Digital marketing, with its granular tracking and ability to follow a customer from first contact, means you can observe his or her behaviour while they consider their first purchase and beyond. When digital marketing is joined up correctly, you should be able to establish precisely how much value you generate for every pound that you spend. And this accountability, during the recession, meant a degree of comfort that marketing actually was working. In other words, we gave credence to – and then priority to – marketing which has built into it a chain of custody.
The traditional view of brand marketing was centred around the way the business wanted to engage customers. To some extent, in the early days of internet-based marketing, this notion of brands built around customers’ needs was lost, at least temporarily. It became ‘build it and they will come’ – a conceit founded on the novelty of the medium: indeed, when I set up my first digital agency there were around 250 servers on the World Wide Web. Attendance and engagement could be reliably assumed.
The idea of a brand built around what the customer wants has of course changed as a result of the mediation of the internet. The customer is still at the centre of the business’s universe, but this position has evolved. Marketing, once predicated on understanding demographics, motivation and behaviour, can now be said to pivot about which channel the consumer is (or may be) consuming at that precise given point in the customer lifecycle when they are considering a step in their dialogue with the brand.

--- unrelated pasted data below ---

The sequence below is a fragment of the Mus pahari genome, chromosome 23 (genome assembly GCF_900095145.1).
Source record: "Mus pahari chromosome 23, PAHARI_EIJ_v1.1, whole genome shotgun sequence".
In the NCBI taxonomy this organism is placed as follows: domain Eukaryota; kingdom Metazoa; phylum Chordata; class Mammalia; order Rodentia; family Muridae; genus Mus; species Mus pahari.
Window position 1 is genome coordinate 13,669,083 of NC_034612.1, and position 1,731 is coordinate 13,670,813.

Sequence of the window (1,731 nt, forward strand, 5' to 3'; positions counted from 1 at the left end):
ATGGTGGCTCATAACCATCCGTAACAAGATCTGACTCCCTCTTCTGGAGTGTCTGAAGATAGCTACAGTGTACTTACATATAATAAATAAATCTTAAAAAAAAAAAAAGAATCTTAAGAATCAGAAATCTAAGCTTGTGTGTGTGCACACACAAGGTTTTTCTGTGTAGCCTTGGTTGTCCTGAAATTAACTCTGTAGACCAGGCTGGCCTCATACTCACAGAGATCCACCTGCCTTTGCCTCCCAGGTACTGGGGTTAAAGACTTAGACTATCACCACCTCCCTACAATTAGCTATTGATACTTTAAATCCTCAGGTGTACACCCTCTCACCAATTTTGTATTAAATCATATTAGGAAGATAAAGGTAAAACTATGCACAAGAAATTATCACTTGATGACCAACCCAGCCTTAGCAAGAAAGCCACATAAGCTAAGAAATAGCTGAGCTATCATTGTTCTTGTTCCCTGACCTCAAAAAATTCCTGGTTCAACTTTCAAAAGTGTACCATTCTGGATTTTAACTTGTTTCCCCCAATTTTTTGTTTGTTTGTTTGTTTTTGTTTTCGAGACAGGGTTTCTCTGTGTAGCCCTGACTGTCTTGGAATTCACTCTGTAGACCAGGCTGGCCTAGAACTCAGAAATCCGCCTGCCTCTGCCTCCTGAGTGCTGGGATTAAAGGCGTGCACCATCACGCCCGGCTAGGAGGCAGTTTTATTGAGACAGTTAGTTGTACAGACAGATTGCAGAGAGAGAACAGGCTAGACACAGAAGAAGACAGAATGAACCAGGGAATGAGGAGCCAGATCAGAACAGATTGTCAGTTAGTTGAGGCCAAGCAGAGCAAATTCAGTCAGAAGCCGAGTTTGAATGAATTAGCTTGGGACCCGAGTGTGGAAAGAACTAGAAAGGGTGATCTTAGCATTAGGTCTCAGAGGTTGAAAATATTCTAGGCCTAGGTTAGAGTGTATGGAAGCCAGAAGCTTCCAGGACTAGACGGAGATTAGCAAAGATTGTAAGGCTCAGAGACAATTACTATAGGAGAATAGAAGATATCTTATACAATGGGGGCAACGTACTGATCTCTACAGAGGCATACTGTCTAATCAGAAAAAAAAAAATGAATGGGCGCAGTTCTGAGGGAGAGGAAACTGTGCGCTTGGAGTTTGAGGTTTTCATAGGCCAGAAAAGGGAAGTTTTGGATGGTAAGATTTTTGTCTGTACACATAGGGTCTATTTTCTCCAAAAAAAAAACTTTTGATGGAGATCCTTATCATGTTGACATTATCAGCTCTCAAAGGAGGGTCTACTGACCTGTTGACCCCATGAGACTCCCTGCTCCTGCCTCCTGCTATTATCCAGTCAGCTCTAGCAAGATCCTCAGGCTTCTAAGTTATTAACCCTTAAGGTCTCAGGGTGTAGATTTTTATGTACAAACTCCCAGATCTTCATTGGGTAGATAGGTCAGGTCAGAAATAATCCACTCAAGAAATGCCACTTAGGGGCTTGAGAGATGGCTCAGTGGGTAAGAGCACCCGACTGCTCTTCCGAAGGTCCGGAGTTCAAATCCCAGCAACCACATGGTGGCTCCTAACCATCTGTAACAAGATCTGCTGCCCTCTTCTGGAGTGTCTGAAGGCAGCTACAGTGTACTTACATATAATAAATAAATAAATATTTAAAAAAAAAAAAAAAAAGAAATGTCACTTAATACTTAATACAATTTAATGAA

In simple terms, where once we considered marketing to be about mapping the progression from one medium to the next (TV followed press and PR, followed by Direct Marketing) this new age means we map the customer as she travels from mobile to Facebook, email to website and via SMS to shop.
In turn, this must be mapped against the decision-making cycle: first contact to second, peer review then press review, comparison sites, reminder banner, examination of features, emailed offer then shopping basket. We end up with a two-track series of events, joined at critical touchpoints which define the medium in which we pass on a specific, perfectly-timed message.
This form of marketing planning is necessarily going to be slightly different from segment to segment (a young mum’s media consumption is going to be radically different to that of a Baby Boomer), and from product to product. But the framework is sound, and applies as much to a high-value B2B proposition as to an FMCG brand – in fact we’ve used it for products as diverse as McCain oven chips, ASICS sportswear, Travelodge and the FT. What it delivers is a rational, measurable chain of custody from first contact to value. From this continuous sequence comes your brief for the messaging at each touchpoint, a detailed resource requirements list, indeed a foundation for micro and macro KPIs.
This new post-recession type of marketing is called Customer Engagement Marketing. It takes the power of the brand, dethroned by a combination of recession and digital renaissance, and refocuses it on the customer. In essence, it recognises that the customer is now the centre of everything, and that our job as businesses is not just to design our products around them but to design our marketing around them too.